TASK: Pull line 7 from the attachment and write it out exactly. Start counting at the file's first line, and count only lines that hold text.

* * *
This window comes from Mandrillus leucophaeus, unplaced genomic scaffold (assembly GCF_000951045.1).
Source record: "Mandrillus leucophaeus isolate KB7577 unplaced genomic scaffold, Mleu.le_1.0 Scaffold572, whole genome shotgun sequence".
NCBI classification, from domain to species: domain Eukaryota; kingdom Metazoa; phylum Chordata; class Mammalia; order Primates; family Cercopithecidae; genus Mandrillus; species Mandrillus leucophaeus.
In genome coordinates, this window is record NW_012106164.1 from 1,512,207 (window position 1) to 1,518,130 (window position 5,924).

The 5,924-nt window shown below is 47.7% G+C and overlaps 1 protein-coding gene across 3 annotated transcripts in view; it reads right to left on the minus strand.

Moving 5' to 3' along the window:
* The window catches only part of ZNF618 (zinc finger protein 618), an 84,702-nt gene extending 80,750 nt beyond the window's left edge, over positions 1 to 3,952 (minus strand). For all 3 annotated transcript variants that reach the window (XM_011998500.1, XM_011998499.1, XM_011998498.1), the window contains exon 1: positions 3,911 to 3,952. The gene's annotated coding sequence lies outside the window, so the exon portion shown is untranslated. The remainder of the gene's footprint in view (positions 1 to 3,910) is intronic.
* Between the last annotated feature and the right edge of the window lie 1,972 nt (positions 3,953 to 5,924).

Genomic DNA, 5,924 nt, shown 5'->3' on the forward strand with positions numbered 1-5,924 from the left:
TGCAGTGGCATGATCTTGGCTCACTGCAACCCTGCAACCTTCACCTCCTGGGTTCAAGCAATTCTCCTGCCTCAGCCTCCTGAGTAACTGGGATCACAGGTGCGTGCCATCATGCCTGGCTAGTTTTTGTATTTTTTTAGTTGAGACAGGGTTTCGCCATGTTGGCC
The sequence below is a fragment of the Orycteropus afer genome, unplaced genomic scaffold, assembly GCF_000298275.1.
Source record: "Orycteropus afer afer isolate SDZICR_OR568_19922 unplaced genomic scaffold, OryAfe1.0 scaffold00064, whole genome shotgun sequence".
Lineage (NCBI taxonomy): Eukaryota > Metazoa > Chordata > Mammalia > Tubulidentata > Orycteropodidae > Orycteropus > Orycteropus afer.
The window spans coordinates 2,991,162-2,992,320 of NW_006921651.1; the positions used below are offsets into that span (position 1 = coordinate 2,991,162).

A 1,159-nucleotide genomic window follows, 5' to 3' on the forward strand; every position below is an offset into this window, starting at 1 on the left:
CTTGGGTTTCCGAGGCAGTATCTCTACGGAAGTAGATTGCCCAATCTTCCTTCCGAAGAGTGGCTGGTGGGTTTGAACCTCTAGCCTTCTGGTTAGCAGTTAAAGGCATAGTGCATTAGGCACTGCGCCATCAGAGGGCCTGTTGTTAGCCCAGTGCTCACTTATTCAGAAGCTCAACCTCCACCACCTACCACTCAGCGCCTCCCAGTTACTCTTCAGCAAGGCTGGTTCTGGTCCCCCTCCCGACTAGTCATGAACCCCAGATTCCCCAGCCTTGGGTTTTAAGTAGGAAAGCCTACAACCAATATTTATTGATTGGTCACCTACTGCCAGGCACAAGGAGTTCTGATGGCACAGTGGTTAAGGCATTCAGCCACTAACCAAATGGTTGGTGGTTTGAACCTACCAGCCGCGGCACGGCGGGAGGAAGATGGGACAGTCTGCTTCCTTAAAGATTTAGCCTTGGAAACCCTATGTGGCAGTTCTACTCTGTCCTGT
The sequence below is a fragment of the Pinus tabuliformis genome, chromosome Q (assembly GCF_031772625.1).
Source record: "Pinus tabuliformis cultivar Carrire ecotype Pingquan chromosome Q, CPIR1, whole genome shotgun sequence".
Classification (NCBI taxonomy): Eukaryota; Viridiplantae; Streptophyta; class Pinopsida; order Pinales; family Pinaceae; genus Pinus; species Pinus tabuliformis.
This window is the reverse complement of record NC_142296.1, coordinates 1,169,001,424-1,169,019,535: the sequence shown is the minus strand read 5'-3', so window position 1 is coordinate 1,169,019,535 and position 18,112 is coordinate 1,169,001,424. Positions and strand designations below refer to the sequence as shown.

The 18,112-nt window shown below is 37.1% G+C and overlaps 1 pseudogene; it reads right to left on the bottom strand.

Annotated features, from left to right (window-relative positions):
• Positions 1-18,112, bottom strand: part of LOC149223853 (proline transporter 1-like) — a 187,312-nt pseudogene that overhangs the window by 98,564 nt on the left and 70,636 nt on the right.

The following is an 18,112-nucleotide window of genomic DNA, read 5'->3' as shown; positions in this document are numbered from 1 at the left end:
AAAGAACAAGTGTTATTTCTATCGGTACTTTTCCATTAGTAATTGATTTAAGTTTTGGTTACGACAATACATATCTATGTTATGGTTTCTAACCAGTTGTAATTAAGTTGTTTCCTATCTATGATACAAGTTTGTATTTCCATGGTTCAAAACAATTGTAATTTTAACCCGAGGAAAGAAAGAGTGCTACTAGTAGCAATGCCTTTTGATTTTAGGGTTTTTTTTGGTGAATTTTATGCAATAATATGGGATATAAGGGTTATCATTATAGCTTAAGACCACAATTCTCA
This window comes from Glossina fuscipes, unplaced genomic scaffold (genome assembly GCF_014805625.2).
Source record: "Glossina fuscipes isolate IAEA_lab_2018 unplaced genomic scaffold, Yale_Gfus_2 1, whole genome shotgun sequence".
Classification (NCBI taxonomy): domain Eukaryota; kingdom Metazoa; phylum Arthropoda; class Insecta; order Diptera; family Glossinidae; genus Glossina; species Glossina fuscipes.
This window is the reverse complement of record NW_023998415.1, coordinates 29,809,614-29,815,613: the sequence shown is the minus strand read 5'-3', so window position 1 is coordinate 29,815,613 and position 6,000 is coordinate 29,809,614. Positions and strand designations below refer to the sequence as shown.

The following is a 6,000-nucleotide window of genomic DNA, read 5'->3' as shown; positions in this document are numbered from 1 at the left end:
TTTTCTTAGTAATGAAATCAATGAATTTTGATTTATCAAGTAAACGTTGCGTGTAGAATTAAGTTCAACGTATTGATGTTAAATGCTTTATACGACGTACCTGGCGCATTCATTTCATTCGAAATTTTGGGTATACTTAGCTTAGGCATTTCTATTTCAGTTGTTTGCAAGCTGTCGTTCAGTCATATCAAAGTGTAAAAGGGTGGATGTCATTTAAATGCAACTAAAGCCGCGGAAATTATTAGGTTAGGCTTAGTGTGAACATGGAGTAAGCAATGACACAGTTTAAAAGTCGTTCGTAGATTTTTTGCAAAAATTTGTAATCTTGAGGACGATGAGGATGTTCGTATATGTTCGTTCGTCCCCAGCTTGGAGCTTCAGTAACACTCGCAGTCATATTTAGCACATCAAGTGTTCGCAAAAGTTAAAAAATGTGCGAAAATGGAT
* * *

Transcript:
* The window catches only part of ZNF618 (zinc finger protein 618), an 84,702-nt gene extending 80,750 nt beyond the window's left edge, over positions 1 to 3,952 (minus strand). For all 3 annotated transcript variants that reach the window (XM_011998500.1, XM_011998499.1, XM_011998498.1), the window contains exon 1: positions 3,911 to 3,952. The gene's annotated coding sequence lies outside the window, so the exon portion shown is untranslated. The remainder of the gene's footprint in view (positions 1 to 3,910) is intronic.